Proposition 1 does nothing to address the current drought, and it shortchanges sustainable water programs that could safeguard California from inevitable future droughts.

Proposition 1 would promote disproven, capital-intensive and destructive infrastructure projects over the innovative approaches that are California’s only real hope of developing a sustainable and equitable water policy. In short, this is an ill-conceived, wasteful, and ultimately cynical initiative. It is a backdoor attempt to put the interests of a handful of Central Valley agribusiness barons over the needs of cities, rank-and-file ratepayers, and our valuable and beleaguered commercial and sport fisheries.

“Prop. 1 and its $14.4 billion debt is a bad deal for California,” said Carole Perkins of the Butte Environmental Council (BEC). “California is in desperate need of real and long-term solutions and strategies to meet water scarcity, but Prop. 1 will not provide California water security. Water supply projects in the bond will only increase California’s water supply by 1%. Prop. 1 fails to mitigate the effects of drought, and does nothing to establish long-term water self-sufficiency. Prop. 1 reinvigorates the dam building era and pays for increased and long-term north-to-south water transfers.

The bond allocates too little money for true water supply enhancement and too much money for pork barrel projects that will do little for water supply. Prop 1 promotes greater groundwater banking and out-of-region water transfers – both of which would be detrimental to the Northern Sacramento Valley’s ecosystems. The Sacramento Valley cannot sustain the extraction of more water from this region.”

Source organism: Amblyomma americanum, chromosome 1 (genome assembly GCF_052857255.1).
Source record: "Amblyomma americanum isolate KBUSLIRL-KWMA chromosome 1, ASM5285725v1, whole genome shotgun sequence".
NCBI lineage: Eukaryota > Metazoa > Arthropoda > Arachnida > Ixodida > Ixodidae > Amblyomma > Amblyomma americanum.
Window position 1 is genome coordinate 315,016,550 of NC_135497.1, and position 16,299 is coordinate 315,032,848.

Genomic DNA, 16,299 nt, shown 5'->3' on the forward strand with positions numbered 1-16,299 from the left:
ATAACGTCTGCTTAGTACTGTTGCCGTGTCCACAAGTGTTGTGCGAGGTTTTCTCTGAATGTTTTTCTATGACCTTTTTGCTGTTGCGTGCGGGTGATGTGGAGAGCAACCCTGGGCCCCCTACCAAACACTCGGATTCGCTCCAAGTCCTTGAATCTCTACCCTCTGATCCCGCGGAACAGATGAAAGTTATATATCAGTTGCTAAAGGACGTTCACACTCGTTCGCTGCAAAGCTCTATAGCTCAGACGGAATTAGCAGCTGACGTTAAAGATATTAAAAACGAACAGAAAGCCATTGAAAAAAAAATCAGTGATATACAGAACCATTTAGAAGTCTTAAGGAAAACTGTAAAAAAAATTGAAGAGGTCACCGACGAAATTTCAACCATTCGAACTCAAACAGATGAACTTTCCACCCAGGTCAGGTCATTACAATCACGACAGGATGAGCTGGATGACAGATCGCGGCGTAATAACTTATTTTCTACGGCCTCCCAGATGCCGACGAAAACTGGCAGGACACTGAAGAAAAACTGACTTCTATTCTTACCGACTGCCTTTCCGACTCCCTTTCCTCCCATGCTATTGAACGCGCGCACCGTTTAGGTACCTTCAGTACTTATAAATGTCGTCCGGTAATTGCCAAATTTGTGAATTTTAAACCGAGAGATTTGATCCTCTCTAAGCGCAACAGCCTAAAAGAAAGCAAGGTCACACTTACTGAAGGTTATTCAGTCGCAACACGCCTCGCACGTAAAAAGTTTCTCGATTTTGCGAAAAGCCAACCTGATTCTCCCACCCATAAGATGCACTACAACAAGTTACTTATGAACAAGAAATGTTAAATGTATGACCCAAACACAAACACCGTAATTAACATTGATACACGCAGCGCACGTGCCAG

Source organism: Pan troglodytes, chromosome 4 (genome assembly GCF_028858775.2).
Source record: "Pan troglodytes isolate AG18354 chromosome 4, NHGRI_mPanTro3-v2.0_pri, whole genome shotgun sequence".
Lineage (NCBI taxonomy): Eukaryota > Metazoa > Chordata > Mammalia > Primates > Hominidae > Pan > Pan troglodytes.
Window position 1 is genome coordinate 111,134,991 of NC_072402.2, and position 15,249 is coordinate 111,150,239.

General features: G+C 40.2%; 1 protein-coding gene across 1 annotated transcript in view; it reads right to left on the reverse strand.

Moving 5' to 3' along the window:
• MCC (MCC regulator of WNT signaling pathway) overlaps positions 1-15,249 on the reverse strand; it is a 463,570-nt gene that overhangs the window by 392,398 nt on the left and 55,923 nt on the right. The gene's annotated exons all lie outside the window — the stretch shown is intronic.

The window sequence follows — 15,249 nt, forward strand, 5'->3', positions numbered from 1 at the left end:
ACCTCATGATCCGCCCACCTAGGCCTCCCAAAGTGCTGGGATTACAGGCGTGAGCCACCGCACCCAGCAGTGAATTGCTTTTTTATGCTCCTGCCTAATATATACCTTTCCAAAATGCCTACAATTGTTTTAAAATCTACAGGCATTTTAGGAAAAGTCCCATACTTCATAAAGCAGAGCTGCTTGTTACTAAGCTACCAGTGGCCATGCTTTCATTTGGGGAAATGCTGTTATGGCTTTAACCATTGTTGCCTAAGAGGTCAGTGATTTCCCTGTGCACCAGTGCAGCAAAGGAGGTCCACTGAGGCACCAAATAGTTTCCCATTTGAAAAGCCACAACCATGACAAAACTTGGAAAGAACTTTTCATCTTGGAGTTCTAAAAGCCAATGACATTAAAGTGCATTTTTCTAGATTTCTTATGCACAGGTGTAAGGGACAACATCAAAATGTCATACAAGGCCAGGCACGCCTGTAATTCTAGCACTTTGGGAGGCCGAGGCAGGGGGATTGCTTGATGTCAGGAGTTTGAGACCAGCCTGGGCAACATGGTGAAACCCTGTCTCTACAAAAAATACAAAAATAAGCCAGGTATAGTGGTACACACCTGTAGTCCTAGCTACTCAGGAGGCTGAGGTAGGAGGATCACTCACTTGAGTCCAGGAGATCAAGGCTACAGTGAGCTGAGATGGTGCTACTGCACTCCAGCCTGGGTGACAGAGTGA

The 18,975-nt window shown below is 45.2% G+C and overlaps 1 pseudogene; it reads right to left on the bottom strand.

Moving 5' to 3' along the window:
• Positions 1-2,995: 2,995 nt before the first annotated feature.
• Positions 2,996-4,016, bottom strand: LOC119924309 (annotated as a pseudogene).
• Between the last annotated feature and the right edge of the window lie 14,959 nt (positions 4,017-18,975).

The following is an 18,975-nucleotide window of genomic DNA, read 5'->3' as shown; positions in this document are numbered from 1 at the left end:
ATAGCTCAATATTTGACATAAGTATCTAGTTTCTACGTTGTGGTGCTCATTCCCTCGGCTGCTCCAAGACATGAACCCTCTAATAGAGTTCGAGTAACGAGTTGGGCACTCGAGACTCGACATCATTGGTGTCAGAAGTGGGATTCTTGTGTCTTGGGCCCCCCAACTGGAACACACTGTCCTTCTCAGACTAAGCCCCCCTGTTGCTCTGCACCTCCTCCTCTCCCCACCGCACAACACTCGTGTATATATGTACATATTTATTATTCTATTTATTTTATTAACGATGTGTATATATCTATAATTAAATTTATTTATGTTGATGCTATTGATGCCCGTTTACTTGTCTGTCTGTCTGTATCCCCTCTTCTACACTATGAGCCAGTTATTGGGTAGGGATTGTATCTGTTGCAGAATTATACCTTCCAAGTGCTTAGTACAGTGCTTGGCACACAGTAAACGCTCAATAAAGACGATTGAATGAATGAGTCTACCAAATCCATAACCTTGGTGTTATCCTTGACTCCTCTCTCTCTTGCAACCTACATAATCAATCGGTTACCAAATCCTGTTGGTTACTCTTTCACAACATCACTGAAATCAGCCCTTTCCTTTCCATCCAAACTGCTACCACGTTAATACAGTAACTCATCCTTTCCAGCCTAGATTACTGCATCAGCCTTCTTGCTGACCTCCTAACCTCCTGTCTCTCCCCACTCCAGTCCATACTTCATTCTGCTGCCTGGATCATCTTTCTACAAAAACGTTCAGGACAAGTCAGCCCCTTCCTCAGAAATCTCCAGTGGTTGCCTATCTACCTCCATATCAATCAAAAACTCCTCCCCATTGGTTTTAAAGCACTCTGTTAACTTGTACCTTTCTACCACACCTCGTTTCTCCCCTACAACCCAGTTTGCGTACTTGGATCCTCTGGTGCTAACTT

– Prop. 1 will fund costly and inefficient dams, and bill the public for the expense.

– Prop. 1 would support the Governor’s Twin Tunnels project as indicated by his Stanford speech on October 20. Brown said that Proposition 1 would provide components missing from the State Water Project “enacted by my father.” These components, Brown ominously intoned, would “deal with the Delta.”

– Prop. 1 violates the public trust.
The bond provides hundreds of millions in funding to purchase water allegedly for public trust purposes, to then divert it from the Delta as “abandoned” water for billionaires’ almond orchards.

– Prop. 1 ignores the bedrock realities of California’s water dilemma. Consumptive water right claims in California already exceed the amount of available water by 5.5 times. Proposition 1 does nothing to rectify this situation. Indeed, it ignores the one thing that must be done if we’re going to stabilize the state’s water policies: balance water rights claims to actual water supplies.

– Prop. 1 provides no strategies to mitigate the impacts of drought. The bond is thus a classic bait-and-switch: It implicitly promises drought solutions it does not deliver.

– Prop. 1 underfunds recycling, conservation and other drought solutions that will provide local jobs and reduce reliance on imported water supplies.